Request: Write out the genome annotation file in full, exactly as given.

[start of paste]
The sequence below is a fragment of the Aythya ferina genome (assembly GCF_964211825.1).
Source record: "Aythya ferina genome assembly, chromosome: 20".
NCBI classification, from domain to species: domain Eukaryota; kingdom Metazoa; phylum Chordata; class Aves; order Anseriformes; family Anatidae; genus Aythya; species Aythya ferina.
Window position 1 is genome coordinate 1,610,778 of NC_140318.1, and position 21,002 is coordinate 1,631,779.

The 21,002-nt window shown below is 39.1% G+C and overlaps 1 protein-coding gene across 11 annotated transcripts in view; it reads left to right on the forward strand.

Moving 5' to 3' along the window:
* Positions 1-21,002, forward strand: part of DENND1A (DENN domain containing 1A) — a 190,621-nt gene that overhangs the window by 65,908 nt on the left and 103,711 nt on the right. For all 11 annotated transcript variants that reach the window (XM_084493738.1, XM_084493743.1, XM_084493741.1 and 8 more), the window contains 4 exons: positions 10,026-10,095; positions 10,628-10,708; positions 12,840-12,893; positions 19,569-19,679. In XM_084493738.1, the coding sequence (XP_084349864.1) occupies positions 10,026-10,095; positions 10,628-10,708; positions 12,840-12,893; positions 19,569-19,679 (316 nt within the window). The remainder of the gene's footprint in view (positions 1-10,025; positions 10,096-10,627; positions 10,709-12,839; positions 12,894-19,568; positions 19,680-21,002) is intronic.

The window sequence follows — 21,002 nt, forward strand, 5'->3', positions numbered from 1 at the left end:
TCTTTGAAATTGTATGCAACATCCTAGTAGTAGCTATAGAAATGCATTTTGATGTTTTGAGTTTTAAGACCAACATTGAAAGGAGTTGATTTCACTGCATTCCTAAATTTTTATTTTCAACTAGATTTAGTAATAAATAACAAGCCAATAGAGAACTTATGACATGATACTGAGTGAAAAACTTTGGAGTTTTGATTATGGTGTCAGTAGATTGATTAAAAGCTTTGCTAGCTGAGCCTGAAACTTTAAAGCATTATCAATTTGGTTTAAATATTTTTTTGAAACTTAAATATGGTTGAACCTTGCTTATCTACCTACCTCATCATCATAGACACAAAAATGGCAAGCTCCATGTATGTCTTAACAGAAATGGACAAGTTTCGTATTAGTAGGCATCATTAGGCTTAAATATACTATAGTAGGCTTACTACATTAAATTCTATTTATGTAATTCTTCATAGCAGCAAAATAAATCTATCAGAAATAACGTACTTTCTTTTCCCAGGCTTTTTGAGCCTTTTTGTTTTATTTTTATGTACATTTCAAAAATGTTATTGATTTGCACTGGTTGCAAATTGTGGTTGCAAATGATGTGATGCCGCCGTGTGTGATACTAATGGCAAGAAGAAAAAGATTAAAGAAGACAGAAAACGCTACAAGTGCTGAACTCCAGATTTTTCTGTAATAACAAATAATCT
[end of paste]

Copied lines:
The sequence below is a fragment of the Aythya ferina genome (assembly GCF_964211825.1).
Source record: "Aythya ferina genome assembly, chromosome: 20".
NCBI classification, from domain to species: domain Eukaryota; kingdom Metazoa; phylum Chordata; class Aves; order Anseriformes; family Anatidae; genus Aythya; species Aythya ferina.
Window position 1 is genome coordinate 1,610,778 of NC_140318.1, and position 21,002 is coordinate 1,631,779.

The 21,002-nt window shown below is 39.1% G+C and overlaps 1 protein-coding gene across 11 annotated transcripts in view; it reads left to right on the forward strand.

Moving 5' to 3' along the window:
* Positions 1-21,002, forward strand: part of DENND1A (DENN domain containing 1A) — a 190,621-nt gene that overhangs the window by 65,908 nt on the left and 103,711 nt on the right. For all 11 annotated transcript variants that reach the window (XM_084493738.1, XM_084493743.1, XM_084493741.1 and 8 more), the window contains 4 exons: positions 10,026-10,095; positions 10,628-10,708; positions 12,840-12,893; positions 19,569-19,679. In XM_084493738.1, the coding sequence (XP_084349864.1) occupies positions 10,026-10,095; positions 10,628-10,708; positions 12,840-12,893; positions 19,569-19,679 (316 nt within the window). The remainder of the gene's footprint in view (positions 1-10,025; positions 10,096-10,627; positions 10,709-12,839; positions 12,894-19,568; positions 19,680-21,002) is intronic.

The window sequence follows — 21,002 nt, forward strand, 5'->3', positions numbered from 1 at the left end:
TCTTTGAAATTGTATGCAACATCCTAGTAGTAGCTATAGAAATGCATTTTGATGTTTTGAGTTTTAAGACCAACATTGAAAGGAGTTGATTTCACTGCATTCCTAAATTTTTATTTTCAACTAGATTTAGTAATAAATAACAAGCCAATAGAGAACTTATGACATGATACTGAGTGAAAAACTTTGGAGTTTTGATTATGGTGTCAGTAGATTGATTAAAAGCTTTGCTAGCTGAGCCTGAAACTTTAAAGCATTATCAATTTGGTTTAAATATTTTTTTGAAACTTAAATATGGTTGAACCTTGCTTATCTACCTACCTCATCATCATAGACACAAAAATGGCAAGCTCCATGTATGTCTTAACAGAAATGGACAAGTTTCGTATTAGTAGGCATCATTAGGCTTAAATATACTATAGTAGGCTTACTACATTAAATTCTATTTATGTAATTCTTCATAGCAGCAAAATAAATCTATCAGAAATAACGTACTTTCTTTTCCCAGGCTTTTTGAGCCTTTTTGTTTTATTTTTATGTACATTTCAAAAATGTTATTGATTTGCACTGGTTGCAAATTGTGGTTGCAAATGATGTGATGCCGCCGTGTGTGATACTAATGGCAAGAAGAAAAAGATTAAAGAAGACAGAAAACGCTACAAGTGCTGAACTCCAGATTTTTCTGTAATAACAAATAATCT